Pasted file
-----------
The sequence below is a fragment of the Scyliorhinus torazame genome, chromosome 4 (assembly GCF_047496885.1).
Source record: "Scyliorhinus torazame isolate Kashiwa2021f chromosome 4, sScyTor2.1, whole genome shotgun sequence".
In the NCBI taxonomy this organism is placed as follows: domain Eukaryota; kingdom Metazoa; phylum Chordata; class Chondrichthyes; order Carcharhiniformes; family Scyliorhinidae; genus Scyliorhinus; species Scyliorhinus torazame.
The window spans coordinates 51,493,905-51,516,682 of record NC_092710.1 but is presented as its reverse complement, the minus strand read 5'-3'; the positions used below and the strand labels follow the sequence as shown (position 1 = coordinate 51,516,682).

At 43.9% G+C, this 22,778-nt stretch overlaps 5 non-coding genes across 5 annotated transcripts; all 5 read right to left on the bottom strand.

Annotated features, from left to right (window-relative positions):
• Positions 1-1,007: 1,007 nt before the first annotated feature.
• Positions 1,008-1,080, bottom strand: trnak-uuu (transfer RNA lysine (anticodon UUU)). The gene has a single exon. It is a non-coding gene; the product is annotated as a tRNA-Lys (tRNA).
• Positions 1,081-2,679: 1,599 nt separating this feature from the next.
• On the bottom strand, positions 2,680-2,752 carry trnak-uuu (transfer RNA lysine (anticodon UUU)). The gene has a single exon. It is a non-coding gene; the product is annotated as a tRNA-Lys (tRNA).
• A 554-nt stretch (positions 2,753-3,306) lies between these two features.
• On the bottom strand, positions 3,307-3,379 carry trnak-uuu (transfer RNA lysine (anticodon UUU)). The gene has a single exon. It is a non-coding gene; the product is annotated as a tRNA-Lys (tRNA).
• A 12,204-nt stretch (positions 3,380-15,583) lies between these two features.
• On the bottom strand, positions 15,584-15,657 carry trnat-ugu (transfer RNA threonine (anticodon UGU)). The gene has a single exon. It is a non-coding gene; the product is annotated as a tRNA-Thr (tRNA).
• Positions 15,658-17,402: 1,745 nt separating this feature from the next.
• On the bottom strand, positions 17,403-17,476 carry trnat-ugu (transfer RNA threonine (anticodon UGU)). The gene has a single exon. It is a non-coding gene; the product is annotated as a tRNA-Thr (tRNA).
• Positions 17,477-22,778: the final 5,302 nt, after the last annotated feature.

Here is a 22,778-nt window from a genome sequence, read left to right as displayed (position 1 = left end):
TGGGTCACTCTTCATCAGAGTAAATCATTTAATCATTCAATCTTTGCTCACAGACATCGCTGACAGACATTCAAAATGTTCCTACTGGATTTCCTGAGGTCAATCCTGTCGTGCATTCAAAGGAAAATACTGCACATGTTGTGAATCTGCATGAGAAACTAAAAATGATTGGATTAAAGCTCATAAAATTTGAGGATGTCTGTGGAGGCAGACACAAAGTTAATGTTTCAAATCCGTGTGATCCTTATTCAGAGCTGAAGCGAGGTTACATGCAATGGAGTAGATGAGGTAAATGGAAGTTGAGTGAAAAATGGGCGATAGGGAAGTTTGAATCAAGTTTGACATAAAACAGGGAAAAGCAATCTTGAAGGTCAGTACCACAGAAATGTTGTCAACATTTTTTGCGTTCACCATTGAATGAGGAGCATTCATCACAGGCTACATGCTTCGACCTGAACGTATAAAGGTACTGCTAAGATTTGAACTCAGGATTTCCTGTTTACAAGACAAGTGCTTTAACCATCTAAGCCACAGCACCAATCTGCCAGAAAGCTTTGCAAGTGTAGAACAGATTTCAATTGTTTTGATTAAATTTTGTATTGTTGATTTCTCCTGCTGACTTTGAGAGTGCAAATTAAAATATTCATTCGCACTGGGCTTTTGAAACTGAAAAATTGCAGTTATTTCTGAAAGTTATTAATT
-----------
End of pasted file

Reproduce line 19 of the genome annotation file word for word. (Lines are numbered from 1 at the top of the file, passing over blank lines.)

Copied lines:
TGGGTCACTCTTCATCAGAGTAAATCATTTAATCATTCAATCTTTGCTCACAGACATCGCTGACAGACATTCAAAATGTTCCTACTGGATTTCCTGAGGTCAATCCTGTCGTGCATTCAAAGGAAAATACTGCACATGTTGTGAATCTGCATGAGAAACTAAAAATGATTGGATTAAAGCTCATAAAATTTGAGGATGTCTGTGGAGGCAGACACAAAGTTAATGTTTCAAATCCGTGTGATCCTTATTCAGAGCTGAAGCGAGGTTACATGCAATGGAGTAGATGAGGTAAATGGAAGTTGAGTGAAAAATGGGCGATAGGGAAGTTTGAATCAAGTTTGACATAAAACAGGGAAAAGCAATCTTGAAGGTCAGTACCACAGAAATGTTGTCAACATTTTTTGCGTTCACCATTGAATGAGGAGCATTCATCACAGGCTACATGCTTCGACCTGAACGTATAAAGGTACTGCTAAGATTTGAACTCAGGATTTCCTGTTTACAAGACAAGTGCTTTAACCATCTAAGCCACAGCACCAATCTGCCAGAAAGCTTTGCAAGTGTAGAACAGATTTCAATTGTTTTGATTAAATTTTGTATTGTTGATTTCTCCTGCTGACTTTGAGAGTGCAAATTAAAATATTCATTCGCACTGGGCTTTTGAAACTGAAAAATTGCAGTTATTTCTGAAAGTTATTAATT